8-bit Simulation - Hot Tracks, Cool Trucks

by James Herzing25 April 2016

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So you just saw me destroy the completion in R.C. Pro AM, but we all know the Peach truck is about to nitro boost past and lap me in no time…jerk.  To keep up with him we’re going to have to make sure ol’ Red is up to the task, and doesn’t over heat in the process. Autodesk Fusion 360 has everything we need to do it in one spot. 

To begin, with the model open in Fusion 360, change from the Model environment to Simulation by clicking on Model and choosing Simulation.  Once in the Simulation environment, you are able to choose to set up a new study and select thermal to define the analysis type.


The next step is to define the material properties for each part of the design. The wheels will be set to Rubber, the battery to Nickel-Copper Alloy and the rest of the body to Plastic. Sure, the axels are going to break when they hit a bump, but have you ever used an RC car? That’s pretty much how it works out of the box…


To represent the heating of the battery and how that heat dissipates through the truck, we must apply 2 different thermal loads. First, with everything but the battery selected, choose Load: Convection. Define the convection value to be 1e-6 W/ (mm^2 C) with an ambient temperature value of 20C. Next, with just the battery selected, choose Load: Internal Heat. Check the box for Unit Volume and input an internal heat value of 3e-5 W/mm^3.


Since all of our parts are initially in contact, the next step is easy. Just click on the contact drop down and choose Automatic Contacts. This will create a bonded contact set anywhere that surfaces of two parts are in contact, allowing for complete heat transfer from part to part. To ensure that all parts are in contact you can click the green and red Display button. A completely green truck will indicate all parts are conducting heat.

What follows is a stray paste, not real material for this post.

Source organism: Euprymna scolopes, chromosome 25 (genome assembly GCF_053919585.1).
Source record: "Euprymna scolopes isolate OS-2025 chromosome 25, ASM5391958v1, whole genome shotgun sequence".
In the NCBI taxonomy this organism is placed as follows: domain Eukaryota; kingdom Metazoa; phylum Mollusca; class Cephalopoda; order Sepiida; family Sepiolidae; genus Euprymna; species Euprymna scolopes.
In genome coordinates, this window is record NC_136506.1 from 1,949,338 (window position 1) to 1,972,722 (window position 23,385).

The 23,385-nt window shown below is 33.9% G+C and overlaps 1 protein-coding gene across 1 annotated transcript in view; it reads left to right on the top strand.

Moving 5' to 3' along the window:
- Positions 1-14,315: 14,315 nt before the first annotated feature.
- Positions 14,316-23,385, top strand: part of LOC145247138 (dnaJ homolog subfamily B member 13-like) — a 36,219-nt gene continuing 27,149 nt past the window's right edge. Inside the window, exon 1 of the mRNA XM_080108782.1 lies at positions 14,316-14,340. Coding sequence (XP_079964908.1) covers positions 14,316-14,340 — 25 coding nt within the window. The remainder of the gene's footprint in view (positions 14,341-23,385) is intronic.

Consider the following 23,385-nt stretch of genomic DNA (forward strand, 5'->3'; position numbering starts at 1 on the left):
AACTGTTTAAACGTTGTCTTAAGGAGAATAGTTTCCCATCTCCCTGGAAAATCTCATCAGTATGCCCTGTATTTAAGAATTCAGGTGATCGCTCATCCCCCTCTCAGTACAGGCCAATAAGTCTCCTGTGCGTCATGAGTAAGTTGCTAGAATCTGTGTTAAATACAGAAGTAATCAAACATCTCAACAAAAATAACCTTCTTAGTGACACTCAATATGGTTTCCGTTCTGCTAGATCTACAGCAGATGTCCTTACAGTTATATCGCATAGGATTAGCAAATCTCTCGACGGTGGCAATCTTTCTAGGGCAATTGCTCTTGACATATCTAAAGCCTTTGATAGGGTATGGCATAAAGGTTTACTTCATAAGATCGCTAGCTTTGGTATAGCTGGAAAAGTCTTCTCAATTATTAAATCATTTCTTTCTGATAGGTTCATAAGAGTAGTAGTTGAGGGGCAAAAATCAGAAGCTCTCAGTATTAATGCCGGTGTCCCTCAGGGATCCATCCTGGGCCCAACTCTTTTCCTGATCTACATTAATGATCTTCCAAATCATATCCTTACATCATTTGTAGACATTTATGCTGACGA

Now you’re all set to press Solve! In just a few seconds you’ll be able to review the running temperature of your truck, which appears to be almost 138F. What? You’re viewing in Celsius? No worries. Go click on the pencil next to Units in the model tree and switch over to U.S. (in). You can hide the parts with a high or low temperature by clicking and dragging the legend, but it is clear to see that the plastic body is too warm.

Now how do we cool this truck down? Well we could force more cool air around the battery, or change the materials of the body or around the battery, but come on, I spent 100 bucks on this thing. I’m not going to spend more keeping it from overheating.  How about we just reduce the battery size. We might have a shorter runtime, but just so we can finish the track and put in a fresh battery we should be ok.


Back to the modeling environment we go. With one simple Press/Pull command the battery can be made half the original size by pushing the face back 0.5 inches. Back to the simulation environment one last time. Here we see there is a warning in the bottom right corner telling us that our results are not up to date. Lucky for us, all of our loads and materials are still remembered, so pressing Solve updates our results. The battery is now only running just over 100 F, with most of the truck body just over room temperature. I would say this RC truck has been successfully cooled.  Time to get revenge on the peach truck!


Did you miss the video and stumble on this blog post somehow else?!? Well make sure to check it out below, and see if you can beat my time! I dare you!

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